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Gains from interest-rate smoothing in a small open economy with zero-bound aversion

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  • Kam, Timothy
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    Abstract

    We extend the Monacelli [Monacelli, T. (2005). Monetary policy in a low pass-through environment. Journal of Money, Credit and Banking, 37(6), 1047-1066] model to allow for a central bank that penalizes nominal interest rate paths that are too close to the zero lower bound. We analytically derive the optimal interest-rate policy rule in each equilibrium under four policy regimes: (i) benchmark commitment to an ex-ante optimal monetary-policy plan; (ii) benchmark discretionary policy; (iii) optimal delegation to a discretionary policy maker with similar preferences to society; and (iv) optimal delegation to a discretionary policy maker with an additional taste for interest-rate smoothing. Under the commitment benchmark, the optimal interest-rate rule is proved to be intrinsically inertial, whereas this property is non-existent under discretionary policy. In the absence of commitment, there are gains to delegating policy to an interest-rate smoothing central banker. We show that while the endogenous law of one price gap in the model exacerbates the optimal policy trade-off that arises under discretionary policy, the latter feature of interest-rate smoothing acts to weaken it, by mimicking intrinsic inertia under the commitment policy.

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    Bibliographic Info

    Article provided by Elsevier in its journal The North American Journal of Economics and Finance.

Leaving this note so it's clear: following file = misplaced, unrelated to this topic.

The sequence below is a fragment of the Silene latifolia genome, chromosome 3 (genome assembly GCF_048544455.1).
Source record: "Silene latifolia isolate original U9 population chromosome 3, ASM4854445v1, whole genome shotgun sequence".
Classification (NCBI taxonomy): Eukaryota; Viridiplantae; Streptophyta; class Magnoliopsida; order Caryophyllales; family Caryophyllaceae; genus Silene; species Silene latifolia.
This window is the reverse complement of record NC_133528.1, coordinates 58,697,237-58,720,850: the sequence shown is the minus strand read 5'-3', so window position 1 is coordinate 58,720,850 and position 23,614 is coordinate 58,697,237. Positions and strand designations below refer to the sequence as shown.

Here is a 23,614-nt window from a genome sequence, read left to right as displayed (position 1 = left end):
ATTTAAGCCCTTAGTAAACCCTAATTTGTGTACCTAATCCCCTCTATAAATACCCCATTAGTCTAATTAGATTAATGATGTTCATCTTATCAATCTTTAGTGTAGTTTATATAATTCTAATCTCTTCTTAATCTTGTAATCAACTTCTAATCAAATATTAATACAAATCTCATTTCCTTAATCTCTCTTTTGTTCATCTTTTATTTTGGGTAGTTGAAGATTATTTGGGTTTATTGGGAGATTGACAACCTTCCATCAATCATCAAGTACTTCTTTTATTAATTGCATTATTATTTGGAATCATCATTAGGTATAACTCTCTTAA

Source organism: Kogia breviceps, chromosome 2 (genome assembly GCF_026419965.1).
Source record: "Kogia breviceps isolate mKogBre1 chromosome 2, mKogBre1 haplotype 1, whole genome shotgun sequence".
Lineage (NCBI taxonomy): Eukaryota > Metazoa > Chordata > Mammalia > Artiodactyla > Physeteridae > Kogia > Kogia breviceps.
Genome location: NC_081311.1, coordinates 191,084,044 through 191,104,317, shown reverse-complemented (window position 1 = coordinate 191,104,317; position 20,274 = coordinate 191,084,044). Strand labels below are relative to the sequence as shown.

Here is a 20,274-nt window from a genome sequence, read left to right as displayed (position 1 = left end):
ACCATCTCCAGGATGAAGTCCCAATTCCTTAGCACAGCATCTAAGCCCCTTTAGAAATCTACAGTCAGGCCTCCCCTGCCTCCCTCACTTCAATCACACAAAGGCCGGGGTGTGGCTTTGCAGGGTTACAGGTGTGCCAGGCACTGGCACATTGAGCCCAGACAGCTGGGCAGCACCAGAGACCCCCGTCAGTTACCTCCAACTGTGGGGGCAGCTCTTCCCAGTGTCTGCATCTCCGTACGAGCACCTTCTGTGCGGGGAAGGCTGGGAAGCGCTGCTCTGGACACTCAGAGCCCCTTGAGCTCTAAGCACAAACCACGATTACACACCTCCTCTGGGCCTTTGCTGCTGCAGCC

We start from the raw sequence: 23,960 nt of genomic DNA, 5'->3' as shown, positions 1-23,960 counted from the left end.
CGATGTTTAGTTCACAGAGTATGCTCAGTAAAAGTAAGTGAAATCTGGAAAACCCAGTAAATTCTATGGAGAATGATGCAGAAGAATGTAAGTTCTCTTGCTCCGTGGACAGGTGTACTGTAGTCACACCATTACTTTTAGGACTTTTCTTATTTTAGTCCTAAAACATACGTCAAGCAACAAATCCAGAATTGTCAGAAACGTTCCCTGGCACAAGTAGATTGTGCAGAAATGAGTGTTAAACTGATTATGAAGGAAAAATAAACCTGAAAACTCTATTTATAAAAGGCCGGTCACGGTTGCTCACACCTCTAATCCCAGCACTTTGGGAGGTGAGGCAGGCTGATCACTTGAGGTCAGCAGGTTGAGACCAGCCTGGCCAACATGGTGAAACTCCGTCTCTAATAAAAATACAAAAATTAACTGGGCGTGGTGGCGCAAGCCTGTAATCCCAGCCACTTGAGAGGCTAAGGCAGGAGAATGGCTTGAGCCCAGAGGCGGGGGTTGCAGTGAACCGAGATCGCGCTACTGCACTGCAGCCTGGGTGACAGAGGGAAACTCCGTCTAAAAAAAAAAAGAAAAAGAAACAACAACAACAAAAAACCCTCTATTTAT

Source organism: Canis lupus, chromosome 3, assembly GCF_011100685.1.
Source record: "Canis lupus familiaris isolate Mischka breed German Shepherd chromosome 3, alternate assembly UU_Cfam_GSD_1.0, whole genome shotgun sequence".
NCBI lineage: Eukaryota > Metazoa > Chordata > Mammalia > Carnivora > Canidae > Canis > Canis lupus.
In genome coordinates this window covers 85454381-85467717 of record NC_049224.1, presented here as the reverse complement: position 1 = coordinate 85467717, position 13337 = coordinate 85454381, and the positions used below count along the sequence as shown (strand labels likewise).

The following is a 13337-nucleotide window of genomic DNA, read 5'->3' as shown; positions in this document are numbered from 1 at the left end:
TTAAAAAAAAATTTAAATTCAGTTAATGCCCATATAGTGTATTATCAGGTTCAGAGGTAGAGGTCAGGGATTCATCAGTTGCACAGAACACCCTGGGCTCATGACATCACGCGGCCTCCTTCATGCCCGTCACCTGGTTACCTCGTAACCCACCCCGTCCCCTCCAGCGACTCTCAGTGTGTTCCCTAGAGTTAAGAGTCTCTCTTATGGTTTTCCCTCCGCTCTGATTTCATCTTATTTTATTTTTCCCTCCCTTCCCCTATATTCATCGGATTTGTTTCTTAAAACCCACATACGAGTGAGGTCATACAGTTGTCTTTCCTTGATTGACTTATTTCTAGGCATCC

Volume (Year): 20 (2009)
    Issue (Month): 1 (March)
    Pages: 24-45

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    Handle: RePEc:eee:ecofin:v:20:y:2009:i:1:p:24-45

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    Web page: http://www.elsevier.com/locate/inca/620163

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    Keywords: Optimal monetary policy Zero-bound aversion Small open economy Stabilization bias;

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    1. Woodford, Michael, 1999. "Optimal Monetary Policy Inertia," Manchester School, University of Manchester, vol. 67(0), pages 1-35, Supplemen.
    2. Jensen, Henrik, 1999. "Targeting Nominal Income Growth or Inflation?," CEPR Discussion Papers 2341, C.E.P.R. Discussion Papers.
    3. Woodford, Michael, 1999. "Optimal monetary policy inertia," CFS Working Paper Series 1999/09, Center for Financial Studies (CFS).
    4. Jeffery D. Amato & Thomas Laubach, 2002. "Rule-of-thumb behaviour and monetary policy," Finance and Economics Discussion Series 2002-5, Board of Governors of the Federal Reserve System (U.S.).
    5. Mark Gertler & Jordi Gali & Richard Clarida, 1999. "The Science of Monetary Policy: A New Keynesian Perspective," Journal of Economic Literature, American Economic Association, vol. 37(4), pages 1661-1707, December.
    6. Klaus Adam & Roberto M. Billi, 2005. "Optimal monetary policy under commitment with a zero bound on nominal interest rates," Research Working Paper RWP 05-07, Federal Reserve Bank of Kansas City.
    7. Calvo, Guillermo A., 1983. "Staggered prices in a utility-maximizing framework," Journal of Monetary Economics, Elsevier, vol. 12(3), pages 383-398, September.
    8. Adam, Klaus & Billi, Roberto M., 2007. "Discretionary monetary policy and the zero lower bound on nominal interest rates," Journal of Monetary Economics, Elsevier, vol. 54(3), pages 728-752, April.
    9. Jordi Gali & Tommaso Monacelli, 2002. "Monetary Policy and Exchange Rate Volatility in a Small Open Economy," NBER Working Papers 8905, National Bureau of Economic Research, Inc.
    10. Alessandro Rebucci & Marco A Espinosa-Vega, 2003. "Retail Bank Interest Rate Pass-Through," IMF Working Papers 03/112, International Monetary Fund.
    11. Richard Clarida & Jordi Gali & Mark Gertler, 2001. "Optimal Monetary Policy in Open versus Closed Economies: An Integrated Approach," American Economic Review, American Economic Association, vol. 91(2), pages 248-252, May.
    12. Rogoff, Kenneth, 1985. "The Optimal Degree of Commitment to an Intermediate Monetary Target," The Quarterly Journal of Economics, MIT Press, vol. 100(4), pages 1169-89, November.
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